From the attached figure, does my model represent a beam subjected to base excitation? (the beam is attached to a big rigid mass). I've applied body load before to the rigid mass but the output voltage generated is maximum at the fifth eigenfreq. If I changed it to prescribed acceleration and applied it on top of the rigid mass, I can see that the maximum value of voltage is at the first eigenfreq (which is theoretically correct according to my understanding)

thanks

Attachments:   pzt.png  

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Diyana Nordin

Diyana Nordin

August 1, 2012 4:43am UTC in response to Diyana Nordin

Re: beam vibration by a shaker

However, by applying prescribed acceleration, the value of voltage is hundreds volts, which is I think is not correct

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Ivar Kjelberg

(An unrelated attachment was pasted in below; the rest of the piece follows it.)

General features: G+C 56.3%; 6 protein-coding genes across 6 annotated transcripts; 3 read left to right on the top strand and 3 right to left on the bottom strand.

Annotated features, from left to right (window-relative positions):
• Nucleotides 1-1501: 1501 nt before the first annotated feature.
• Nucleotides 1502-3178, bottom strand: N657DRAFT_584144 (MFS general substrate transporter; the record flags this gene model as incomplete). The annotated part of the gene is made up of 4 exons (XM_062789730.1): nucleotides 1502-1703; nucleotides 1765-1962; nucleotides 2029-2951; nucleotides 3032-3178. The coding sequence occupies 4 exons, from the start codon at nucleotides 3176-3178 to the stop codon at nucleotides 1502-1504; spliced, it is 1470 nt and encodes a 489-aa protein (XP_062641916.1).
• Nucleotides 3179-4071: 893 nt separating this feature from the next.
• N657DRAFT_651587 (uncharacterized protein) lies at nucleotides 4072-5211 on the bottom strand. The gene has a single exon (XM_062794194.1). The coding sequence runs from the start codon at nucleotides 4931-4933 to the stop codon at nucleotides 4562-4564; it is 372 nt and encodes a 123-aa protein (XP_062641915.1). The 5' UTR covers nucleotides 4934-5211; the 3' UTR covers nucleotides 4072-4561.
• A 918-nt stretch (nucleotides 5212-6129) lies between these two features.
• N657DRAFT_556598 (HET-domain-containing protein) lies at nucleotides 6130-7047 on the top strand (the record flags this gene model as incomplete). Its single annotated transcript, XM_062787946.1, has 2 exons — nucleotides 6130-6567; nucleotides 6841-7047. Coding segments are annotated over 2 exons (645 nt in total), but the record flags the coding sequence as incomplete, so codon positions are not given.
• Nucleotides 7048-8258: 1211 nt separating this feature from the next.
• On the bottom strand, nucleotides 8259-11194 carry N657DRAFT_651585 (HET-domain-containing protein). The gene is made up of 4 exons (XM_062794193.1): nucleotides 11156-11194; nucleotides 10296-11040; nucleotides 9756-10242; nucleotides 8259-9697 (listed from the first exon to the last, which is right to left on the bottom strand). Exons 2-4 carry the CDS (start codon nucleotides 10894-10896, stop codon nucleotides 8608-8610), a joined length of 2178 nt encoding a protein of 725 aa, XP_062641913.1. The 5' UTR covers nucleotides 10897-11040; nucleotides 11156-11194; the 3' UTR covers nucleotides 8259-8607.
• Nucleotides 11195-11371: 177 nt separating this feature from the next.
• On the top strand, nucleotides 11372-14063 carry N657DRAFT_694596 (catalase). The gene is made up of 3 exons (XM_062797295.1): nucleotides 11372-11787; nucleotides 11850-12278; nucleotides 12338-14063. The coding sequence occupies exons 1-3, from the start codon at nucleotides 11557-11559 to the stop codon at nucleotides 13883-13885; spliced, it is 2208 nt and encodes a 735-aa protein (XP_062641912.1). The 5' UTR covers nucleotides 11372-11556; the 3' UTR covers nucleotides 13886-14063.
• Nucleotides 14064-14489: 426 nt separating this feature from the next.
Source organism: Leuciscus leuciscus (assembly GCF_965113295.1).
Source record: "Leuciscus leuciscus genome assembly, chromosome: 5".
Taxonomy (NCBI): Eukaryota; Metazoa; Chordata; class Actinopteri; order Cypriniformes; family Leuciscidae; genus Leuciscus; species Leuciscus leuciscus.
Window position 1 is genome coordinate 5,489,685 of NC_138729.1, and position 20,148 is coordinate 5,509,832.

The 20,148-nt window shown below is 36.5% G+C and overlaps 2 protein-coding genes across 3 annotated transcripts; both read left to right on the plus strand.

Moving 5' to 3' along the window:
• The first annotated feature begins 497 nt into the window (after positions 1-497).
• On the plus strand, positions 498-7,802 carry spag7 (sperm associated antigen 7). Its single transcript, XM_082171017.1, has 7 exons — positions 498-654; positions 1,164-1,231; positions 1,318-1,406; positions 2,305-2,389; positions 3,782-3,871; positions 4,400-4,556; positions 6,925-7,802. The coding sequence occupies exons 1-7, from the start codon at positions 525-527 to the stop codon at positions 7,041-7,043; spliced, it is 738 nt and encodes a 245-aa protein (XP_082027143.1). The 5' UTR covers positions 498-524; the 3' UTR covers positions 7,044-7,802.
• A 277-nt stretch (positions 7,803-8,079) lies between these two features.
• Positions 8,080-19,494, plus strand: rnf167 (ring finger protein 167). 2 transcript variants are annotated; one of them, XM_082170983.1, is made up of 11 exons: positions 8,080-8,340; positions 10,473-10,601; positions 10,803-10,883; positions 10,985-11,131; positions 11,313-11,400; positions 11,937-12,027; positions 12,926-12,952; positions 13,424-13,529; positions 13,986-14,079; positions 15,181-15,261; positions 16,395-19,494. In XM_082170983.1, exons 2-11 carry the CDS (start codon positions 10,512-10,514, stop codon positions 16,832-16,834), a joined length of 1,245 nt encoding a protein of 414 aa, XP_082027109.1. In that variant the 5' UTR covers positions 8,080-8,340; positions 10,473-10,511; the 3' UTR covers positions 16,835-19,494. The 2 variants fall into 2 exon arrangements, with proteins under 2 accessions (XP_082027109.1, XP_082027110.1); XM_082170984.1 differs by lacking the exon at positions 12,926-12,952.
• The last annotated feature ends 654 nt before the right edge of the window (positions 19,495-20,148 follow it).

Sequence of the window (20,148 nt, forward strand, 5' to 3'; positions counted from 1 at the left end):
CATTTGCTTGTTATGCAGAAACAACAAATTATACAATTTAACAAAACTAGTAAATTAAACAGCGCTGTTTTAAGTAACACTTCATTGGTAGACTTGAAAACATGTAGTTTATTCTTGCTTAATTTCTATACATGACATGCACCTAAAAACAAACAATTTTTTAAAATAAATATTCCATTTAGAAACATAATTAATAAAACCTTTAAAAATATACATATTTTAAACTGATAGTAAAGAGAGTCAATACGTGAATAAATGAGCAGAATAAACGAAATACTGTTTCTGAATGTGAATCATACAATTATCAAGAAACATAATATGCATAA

Ivar Kjelberg

August 2, 2012 6:29pm UTC in response to Diyana Nordin

Re: beam vibration by a shaker

Hi

from you image, you should not use fixed and acceleration simulatneously, but you must use two roller conditions on two opposite sides of your sqare mass at right angle to the acceleration direction. Be sure you large mass is "large" compared to the beam, and then get the correct estimate of the true load on the beam

100V is not necessarily that much, you can get a sparck (>1kV) easily with a stressed PZT, but this also depends strongly on the impedance you connect up on your PZT


--
Good luck
Ivar

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Diyana Nordin

Diyana Nordin

August 3, 2012 5:37am UTC in response to Ivar Kjelberg

Re: beam vibration by a shaker

Hi

I think I'd better stick with your initial suggestion that is to apply body load. I use steel as the large mass due to its stiffness and aluminum beam. I apply fixed constraint to the faces of the mass except for the one that is attached to the beam.

I'm currently using one physics only that is piezoelectric device. I apply floating potential to the top of the PZT and ground at the bottom of the layer and this is how I extract the voltage generated Do I need to add another physics(i.e electrical circuit) for the impedance?

Thanks

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Ivar Kjelberg

Ivar Kjelberg

August 3, 2012 8:41am UTC in response to Diyana Nordin

Re: beam vibration by a shaker

Hi